There are a lot of myths about the Amish.
From the idea that they don’t vaccinate their kids to that there are no autistic Amish.
Of course, none of them are true.
Amish Myths about Vaccines
While many Amish don’t vaccinate according to the recommended CDC schedule and get all vaccines, many do get some of them. For example, when a large measles outbreak went through Amish communities in Ohio, they got in line to get vaccinated and stop the outbreaks.
And there are autistic Amish, despite what folks like Dan Olmsted and Sharyl Attkisson would like you to believe.
Autism News Beat reported on a conversation with a doctor from the Clinic for Special Children in Strasburg:
“The idea that the Amish do not vaccinate their children is untrue,” says Dr. Kevin Strauss, MD, a pediatrician at the CSC.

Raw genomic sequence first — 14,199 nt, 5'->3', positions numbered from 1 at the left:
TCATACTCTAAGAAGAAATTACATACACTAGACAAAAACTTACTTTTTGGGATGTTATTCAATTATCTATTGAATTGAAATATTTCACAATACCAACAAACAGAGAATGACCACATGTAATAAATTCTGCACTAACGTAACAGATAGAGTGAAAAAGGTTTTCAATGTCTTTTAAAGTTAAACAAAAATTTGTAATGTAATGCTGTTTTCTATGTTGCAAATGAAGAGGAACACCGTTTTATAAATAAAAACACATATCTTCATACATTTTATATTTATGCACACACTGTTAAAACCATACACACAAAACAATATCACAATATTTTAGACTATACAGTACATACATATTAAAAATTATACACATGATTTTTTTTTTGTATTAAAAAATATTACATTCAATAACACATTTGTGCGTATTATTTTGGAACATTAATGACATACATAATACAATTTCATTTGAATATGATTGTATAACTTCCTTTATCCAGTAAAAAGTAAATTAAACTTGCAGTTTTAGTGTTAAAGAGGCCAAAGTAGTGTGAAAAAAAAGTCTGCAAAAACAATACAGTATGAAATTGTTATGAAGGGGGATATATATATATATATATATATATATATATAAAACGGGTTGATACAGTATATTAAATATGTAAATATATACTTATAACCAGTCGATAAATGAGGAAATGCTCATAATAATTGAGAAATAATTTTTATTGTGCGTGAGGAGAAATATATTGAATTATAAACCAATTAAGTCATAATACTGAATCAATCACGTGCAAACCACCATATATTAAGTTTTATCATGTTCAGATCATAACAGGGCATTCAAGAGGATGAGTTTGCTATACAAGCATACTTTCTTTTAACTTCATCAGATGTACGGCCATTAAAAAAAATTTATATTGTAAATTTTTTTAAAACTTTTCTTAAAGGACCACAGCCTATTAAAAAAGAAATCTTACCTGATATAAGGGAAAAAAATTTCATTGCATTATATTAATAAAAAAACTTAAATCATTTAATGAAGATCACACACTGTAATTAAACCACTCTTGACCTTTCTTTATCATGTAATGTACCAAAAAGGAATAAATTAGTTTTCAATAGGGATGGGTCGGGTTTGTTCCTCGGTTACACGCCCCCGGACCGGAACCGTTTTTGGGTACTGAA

“We run a weekly vaccination clinic and it’s very busy.”
He says Amish vaccinations rates are lower than the general population’s, but younger Amish are more likely to be vaccinated than older generations.
Strauss also sees plenty of Amish children showing symptoms of autism.
“Autism isn’t a diagnosis – it’s a description of behavior. We see autistic behaviors along with seizure disorders or mental retardation or a genetic disorder, where the autism is part of a more complicated clinical spectrum.”
Fragile X syndrome and Rett Syndrome is also common among the clinic’s patients.
More on Amish Myths about Vaccines
- Religious Exemptions to Vaccination
- Obstetric Tetanus Is Still a Thing in the United States
- If It’s Vaccines, Then Why Are There Autistic Kids Who Are Unvaccinated?
- Explaining the Correlation of Autism After Vaccines
- How the Anti-Vaccine Movement Hurts Autistic Families
- Anecdotal Amish-don’t-vaccinate claims disproved by fact-based study
- Prevalence Rates of Autism Spectrum Disorders Among the Old Order Amish
- Autism amongst the Amish
- Autism and the Amish
- How To Seek and Not Find